The summary statistics of significant variables and the summary statistics of the responses are included in Table (7). Violation analyses were divided into two sections: truck related violations and all types of violations. For single truck crashes, only trucks were at fault in the crashes, so only truck violation data were used to identify truck drivers being at higher risk of future crashes. For multiple vehicle crashes, with an involvement of at least one truck, truck and no truck vehicles/drivers could be at fault in the crashes. Therefore, all types of violations were used for investigating the drivers at higher risk of involvement in multiple vehicle crashes, with involvement of at least one truck. Only 12% of all the citations were assigned to trucks. Other types of violation, “others”, included violations such as seat belt, driving under the influence (DUI), and Hour Of Service (HOS) violations. Nonresidents of Wyoming accounted for 70% of all the truck violators and 33% of all the violators. The WHP allocated only 11% of all their resources during off peak hours and most of the violators were male (97%).

Table 7. Summary statistics of violations on Wyoming Interstates, truck violation.
Violation Number %
Truck Violation 17,239 12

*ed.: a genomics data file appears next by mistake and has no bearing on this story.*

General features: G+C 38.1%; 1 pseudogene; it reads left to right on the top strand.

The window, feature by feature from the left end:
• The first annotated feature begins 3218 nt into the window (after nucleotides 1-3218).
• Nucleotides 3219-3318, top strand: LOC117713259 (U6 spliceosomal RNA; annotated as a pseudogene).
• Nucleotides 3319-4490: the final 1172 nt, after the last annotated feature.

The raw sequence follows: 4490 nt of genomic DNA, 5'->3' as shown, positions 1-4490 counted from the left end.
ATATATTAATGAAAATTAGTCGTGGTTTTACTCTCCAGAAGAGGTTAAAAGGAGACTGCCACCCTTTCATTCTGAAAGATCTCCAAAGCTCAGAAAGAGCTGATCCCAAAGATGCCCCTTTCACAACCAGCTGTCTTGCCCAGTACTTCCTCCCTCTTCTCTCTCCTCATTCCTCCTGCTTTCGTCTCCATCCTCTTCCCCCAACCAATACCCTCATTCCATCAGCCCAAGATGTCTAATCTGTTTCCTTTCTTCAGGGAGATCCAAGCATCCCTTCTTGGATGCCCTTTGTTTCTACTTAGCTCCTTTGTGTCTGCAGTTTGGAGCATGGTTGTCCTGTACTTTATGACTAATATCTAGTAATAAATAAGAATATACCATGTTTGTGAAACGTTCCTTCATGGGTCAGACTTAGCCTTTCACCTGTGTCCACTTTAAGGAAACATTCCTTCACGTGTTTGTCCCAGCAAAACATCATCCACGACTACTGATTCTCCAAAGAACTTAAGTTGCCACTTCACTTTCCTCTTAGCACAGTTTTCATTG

Non-truck Violation 121,680 88
Truck Related Violations
Speed too fast for condition 226 1.38
Fail to drive within single lane 755 4.62
Speeding 3,179 19.5
Others 11,800 70.3
Wyoming Resident 2,010 12
Non Wyoming Resident 14,327 88
Weekend 4,423 27
Business days 11,914 73
Peak Hours 14,584 89
Off Peak Hours 1,753 11
Male 15,814 97
Female 482 3
All Violations
Speed too fast for condition 1,239 0.9
Fail to dive within single lane 2,930 2.1
Speeding 86,984 62.6
Following too Close 1,144 0.8
Others 45,855 33
Weekend 39,568 30
Business days 93,266 70
Peak Hours 124,621 94
Off Peak Hours 8,113 6.1

5.4. Statistical Modeling, Violation Data

5.4.1. Factors Associated with Higher Risk of single Truck Crashes, Risky Truck-Related Violations

This section identified the risk of different truck drivers in violating particular traffic laws, with different driver and temporal characteristics. Only truck related violations were considered in this section as the risk of involvement in single-truck crashes were evaluated. Also, only traffic violation types that are associated with single truck crashes were included in this analysis (Fig. 1b). Therefore, the truck related violations were filtered to include only violations titled: Speed too fast for conditions and failure to drive within single lane. The aforementioned violations, driver actions, accounted for 49% of all single truck crashes, driving too fast for conditions (35%), and failure to drive within single lane (14%). Results of this analysis are presented in Table 8. As can be seen from this table, nonresidents of Wyoming, driving on weekend, and driving in off peak hours, all increased the odds of driving trucks too fast for conditions. These variables, based on the literature, could consequently increase the risk of being involved in single truck crashes. In particular, the odds of violating driving too fast for conditions were estimated to be 2.21 times higher for a nonresident than for a resident of Wyoming.